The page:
For we are made in the image and likeness of God, and we live here to die to live in His presence.
In his final days, Fr. Pritzl “knew it was time to go home,” his friend and brother Dominican Fr. Gorman, told us.
On Thursday night, as Fr. Pritzl’s body was on view in the Dominican House chapel, those gathered sang, for him and for us:
Be still, my soul: thy God doth undertake
To guide the future, as He has the past.
Thy hope, thy confidence let nothing shake;
All now mysterious shall be bright at last.
Be still, my soul: the wave and winds still know
His voice who ruled them while He dwelt below.
Be still, my soul: the hour is hast’ning on
When we shall be forever with the Lord.
When disappointment, grief and fear are gone,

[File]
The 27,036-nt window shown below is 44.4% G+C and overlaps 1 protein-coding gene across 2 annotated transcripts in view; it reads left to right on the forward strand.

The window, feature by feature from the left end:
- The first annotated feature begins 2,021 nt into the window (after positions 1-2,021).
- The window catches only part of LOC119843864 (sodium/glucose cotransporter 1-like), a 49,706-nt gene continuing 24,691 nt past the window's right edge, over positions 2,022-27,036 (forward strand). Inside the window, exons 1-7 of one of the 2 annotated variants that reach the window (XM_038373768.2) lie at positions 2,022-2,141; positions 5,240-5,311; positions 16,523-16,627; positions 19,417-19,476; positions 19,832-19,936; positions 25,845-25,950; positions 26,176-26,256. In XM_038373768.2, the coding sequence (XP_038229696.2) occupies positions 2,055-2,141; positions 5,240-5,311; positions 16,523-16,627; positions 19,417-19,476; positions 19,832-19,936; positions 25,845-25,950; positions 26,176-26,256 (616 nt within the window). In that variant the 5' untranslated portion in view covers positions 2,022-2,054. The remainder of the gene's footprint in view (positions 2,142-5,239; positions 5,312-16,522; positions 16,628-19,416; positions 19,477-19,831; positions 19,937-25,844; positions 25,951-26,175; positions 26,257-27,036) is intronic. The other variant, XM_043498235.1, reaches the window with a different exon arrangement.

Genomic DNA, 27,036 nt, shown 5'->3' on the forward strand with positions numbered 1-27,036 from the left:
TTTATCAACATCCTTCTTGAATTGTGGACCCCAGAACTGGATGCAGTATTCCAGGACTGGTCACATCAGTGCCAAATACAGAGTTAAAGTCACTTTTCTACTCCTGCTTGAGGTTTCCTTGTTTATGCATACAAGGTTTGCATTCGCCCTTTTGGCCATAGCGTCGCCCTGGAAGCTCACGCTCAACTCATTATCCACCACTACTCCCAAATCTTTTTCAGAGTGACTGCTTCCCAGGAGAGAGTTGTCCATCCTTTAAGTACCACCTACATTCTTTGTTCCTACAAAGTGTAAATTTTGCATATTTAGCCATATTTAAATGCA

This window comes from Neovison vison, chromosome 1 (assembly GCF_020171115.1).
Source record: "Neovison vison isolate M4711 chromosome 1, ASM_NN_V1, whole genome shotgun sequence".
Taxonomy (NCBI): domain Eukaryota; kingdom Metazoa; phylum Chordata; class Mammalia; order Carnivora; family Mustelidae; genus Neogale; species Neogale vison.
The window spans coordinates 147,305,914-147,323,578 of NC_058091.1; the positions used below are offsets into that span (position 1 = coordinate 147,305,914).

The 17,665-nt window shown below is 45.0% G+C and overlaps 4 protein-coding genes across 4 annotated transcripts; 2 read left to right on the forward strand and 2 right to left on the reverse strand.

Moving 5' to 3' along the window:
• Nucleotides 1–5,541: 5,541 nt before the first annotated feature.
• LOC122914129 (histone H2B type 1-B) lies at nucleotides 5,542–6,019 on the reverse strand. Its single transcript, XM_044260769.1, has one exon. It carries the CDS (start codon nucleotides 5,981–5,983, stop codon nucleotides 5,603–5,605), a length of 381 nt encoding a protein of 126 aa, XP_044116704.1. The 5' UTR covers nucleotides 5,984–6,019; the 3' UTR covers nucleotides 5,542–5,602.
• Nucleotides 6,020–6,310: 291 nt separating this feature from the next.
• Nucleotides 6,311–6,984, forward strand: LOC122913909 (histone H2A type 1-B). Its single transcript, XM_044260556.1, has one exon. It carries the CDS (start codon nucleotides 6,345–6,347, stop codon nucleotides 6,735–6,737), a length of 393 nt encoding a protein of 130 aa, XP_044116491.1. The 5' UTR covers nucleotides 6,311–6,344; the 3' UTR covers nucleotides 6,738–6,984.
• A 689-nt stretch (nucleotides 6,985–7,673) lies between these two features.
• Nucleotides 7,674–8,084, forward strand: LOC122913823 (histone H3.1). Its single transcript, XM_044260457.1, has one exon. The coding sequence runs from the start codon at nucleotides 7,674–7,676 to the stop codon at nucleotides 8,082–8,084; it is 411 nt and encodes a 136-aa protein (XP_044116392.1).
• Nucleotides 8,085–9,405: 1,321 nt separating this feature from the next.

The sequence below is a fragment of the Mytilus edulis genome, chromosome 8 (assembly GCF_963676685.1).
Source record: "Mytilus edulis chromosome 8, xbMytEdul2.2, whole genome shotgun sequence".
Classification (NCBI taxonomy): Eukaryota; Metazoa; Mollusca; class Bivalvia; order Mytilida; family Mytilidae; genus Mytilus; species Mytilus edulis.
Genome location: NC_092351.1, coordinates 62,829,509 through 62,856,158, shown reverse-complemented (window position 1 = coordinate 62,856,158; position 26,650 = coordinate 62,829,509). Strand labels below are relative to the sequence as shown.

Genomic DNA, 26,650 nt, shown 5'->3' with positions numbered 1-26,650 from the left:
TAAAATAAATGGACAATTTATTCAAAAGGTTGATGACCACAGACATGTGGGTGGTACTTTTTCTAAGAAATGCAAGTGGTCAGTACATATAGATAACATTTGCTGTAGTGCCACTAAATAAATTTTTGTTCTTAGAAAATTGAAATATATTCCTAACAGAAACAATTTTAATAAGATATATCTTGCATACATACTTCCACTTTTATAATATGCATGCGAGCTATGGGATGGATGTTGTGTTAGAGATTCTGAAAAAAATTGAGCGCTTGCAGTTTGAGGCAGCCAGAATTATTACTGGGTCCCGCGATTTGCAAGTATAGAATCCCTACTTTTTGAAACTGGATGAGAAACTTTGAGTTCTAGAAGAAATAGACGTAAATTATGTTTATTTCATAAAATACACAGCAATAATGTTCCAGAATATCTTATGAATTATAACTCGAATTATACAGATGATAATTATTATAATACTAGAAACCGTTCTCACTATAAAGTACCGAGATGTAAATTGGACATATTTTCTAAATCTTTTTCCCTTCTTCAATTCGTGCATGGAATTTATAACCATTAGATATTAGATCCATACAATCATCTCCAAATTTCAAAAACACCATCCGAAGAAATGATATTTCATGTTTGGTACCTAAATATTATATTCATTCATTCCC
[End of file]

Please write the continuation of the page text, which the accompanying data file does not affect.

Sorrow forgot, love’s purest joys restored.
Be still, my soul: when change and tears are past
All safe and blessed we shall meet at last.
Sitting across from Fr. Brian Shanley, now president of Providence College, I looked for Fr. Pritzl out of habit, expecting him to be a few seats down. That’s how I remembered things back when they were both young philosophy professors at CUA, my teachers. Time marches on, but the lessons remain.
Saint Thérèse of the Child Jesus understood that “one is consumed by Love to the extent that one is surrendered to Love.” Anyone who sat in Fr. Kurt Pritzl’s classroom, anyone who was on the receiving end of his life of service, was directed to the source of his joy, the Lord God this Aristotelian scholar wanted to bring others to. May we be so consumed. Students, following the Teacher. Until we rest with Him.
Kathryn Jean Lopez is editor-at-large of National Review Online and a nationally syndicated columnist. She speaks frequently on faith and public life.
(The views expressed in this column are those of the author and do not necessarily reflect the positions of Catholic Pulse or the Knights of Columbus.)